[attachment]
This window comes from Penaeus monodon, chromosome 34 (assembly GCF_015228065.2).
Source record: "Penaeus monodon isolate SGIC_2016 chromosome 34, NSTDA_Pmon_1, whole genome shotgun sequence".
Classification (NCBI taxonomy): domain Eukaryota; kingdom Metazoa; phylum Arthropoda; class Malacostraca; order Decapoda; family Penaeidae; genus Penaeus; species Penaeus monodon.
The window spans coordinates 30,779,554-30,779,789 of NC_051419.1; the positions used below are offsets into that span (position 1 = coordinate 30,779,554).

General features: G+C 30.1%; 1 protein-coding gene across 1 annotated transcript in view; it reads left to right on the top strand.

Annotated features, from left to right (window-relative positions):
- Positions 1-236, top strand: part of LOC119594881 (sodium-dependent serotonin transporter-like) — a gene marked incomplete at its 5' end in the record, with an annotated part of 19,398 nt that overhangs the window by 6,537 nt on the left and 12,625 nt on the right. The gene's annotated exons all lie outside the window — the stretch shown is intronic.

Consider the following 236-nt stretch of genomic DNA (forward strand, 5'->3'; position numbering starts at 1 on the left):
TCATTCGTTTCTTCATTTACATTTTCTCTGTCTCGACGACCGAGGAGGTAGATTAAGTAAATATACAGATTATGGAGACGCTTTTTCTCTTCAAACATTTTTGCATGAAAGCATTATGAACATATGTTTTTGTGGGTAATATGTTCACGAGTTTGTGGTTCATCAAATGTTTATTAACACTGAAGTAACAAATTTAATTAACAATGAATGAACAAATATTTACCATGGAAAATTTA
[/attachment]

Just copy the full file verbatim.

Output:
This window comes from Penaeus monodon, chromosome 34 (assembly GCF_015228065.2).
Source record: "Penaeus monodon isolate SGIC_2016 chromosome 34, NSTDA_Pmon_1, whole genome shotgun sequence".
Classification (NCBI taxonomy): domain Eukaryota; kingdom Metazoa; phylum Arthropoda; class Malacostraca; order Decapoda; family Penaeidae; genus Penaeus; species Penaeus monodon.
The window spans coordinates 30,779,554-30,779,789 of NC_051419.1; the positions used below are offsets into that span (position 1 = coordinate 30,779,554).

General features: G+C 30.1%; 1 protein-coding gene across 1 annotated transcript in view; it reads left to right on the top strand.

Annotated features, from left to right (window-relative positions):
- Positions 1-236, top strand: part of LOC119594881 (sodium-dependent serotonin transporter-like) — a gene marked incomplete at its 5' end in the record, with an annotated part of 19,398 nt that overhangs the window by 6,537 nt on the left and 12,625 nt on the right. The gene's annotated exons all lie outside the window — the stretch shown is intronic.

Consider the following 236-nt stretch of genomic DNA (forward strand, 5'->3'; position numbering starts at 1 on the left):
TCATTCGTTTCTTCATTTACATTTTCTCTGTCTCGACGACCGAGGAGGTAGATTAAGTAAATATACAGATTATGGAGACGCTTTTTCTCTTCAAACATTTTTGCATGAAAGCATTATGAACATATGTTTTTGTGGGTAATATGTTCACGAGTTTGTGGTTCATCAAATGTTTATTAACACTGAAGTAACAAATTTAATTAACAATGAATGAACAAATATTTACCATGGAAAATTTA